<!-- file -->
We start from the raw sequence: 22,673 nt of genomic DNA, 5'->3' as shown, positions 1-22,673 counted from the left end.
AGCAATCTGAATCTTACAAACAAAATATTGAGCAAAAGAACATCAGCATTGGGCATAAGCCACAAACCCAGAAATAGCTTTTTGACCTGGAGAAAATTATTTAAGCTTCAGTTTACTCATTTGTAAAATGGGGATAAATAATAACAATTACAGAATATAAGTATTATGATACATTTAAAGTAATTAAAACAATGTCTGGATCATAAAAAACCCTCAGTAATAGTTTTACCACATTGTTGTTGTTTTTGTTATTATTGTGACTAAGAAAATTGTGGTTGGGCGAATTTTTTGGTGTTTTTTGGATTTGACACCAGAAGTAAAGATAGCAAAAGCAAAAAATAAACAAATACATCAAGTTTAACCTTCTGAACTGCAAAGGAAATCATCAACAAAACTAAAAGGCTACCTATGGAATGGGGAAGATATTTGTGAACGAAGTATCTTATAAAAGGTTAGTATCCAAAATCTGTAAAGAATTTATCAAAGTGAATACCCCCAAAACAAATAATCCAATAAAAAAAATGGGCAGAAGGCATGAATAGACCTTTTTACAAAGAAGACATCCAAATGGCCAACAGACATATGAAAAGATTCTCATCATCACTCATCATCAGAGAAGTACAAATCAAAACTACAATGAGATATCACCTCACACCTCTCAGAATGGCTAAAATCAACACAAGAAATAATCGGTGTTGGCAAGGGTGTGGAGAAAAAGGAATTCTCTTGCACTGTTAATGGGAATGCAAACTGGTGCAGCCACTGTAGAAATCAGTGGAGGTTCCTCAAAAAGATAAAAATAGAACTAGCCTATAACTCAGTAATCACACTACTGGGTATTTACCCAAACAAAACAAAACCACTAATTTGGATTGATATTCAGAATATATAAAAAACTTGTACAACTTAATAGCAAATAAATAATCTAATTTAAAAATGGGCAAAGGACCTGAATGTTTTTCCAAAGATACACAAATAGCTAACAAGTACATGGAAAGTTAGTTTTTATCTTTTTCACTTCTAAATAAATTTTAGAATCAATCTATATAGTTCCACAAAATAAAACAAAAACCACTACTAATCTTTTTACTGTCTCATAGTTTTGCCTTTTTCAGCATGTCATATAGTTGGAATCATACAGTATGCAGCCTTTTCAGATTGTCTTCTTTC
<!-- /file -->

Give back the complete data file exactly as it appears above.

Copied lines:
We start from the raw sequence: 22,673 nt of genomic DNA, 5'->3' as shown, positions 1-22,673 counted from the left end.
AGCAATCTGAATCTTACAAACAAAATATTGAGCAAAAGAACATCAGCATTGGGCATAAGCCACAAACCCAGAAATAGCTTTTTGACCTGGAGAAAATTATTTAAGCTTCAGTTTACTCATTTGTAAAATGGGGATAAATAATAACAATTACAGAATATAAGTATTATGATACATTTAAAGTAATTAAAACAATGTCTGGATCATAAAAAACCCTCAGTAATAGTTTTACCACATTGTTGTTGTTTTTGTTATTATTGTGACTAAGAAAATTGTGGTTGGGCGAATTTTTTGGTGTTTTTTGGATTTGACACCAGAAGTAAAGATAGCAAAAGCAAAAAATAAACAAATACATCAAGTTTAACCTTCTGAACTGCAAAGGAAATCATCAACAAAACTAAAAGGCTACCTATGGAATGGGGAAGATATTTGTGAACGAAGTATCTTATAAAAGGTTAGTATCCAAAATCTGTAAAGAATTTATCAAAGTGAATACCCCCAAAACAAATAATCCAATAAAAAAAATGGGCAGAAGGCATGAATAGACCTTTTTACAAAGAAGACATCCAAATGGCCAACAGACATATGAAAAGATTCTCATCATCACTCATCATCAGAGAAGTACAAATCAAAACTACAATGAGATATCACCTCACACCTCTCAGAATGGCTAAAATCAACACAAGAAATAATCGGTGTTGGCAAGGGTGTGGAGAAAAAGGAATTCTCTTGCACTGTTAATGGGAATGCAAACTGGTGCAGCCACTGTAGAAATCAGTGGAGGTTCCTCAAAAAGATAAAAATAGAACTAGCCTATAACTCAGTAATCACACTACTGGGTATTTACCCAAACAAAACAAAACCACTAATTTGGATTGATATTCAGAATATATAAAAAACTTGTACAACTTAATAGCAAATAAATAATCTAATTTAAAAATGGGCAAAGGACCTGAATGTTTTTCCAAAGATACACAAATAGCTAACAAGTACATGGAAAGTTAGTTTTTATCTTTTTCACTTCTAAATAAATTTTAGAATCAATCTATATAGTTCCACAAAATAAAACAAAAACCACTACTAATCTTTTTACTGTCTCATAGTTTTGCCTTTTTCAGCATGTCATATAGTTGGAATCATACAGTATGCAGCCTTTTCAGATTGTCTTCTTTC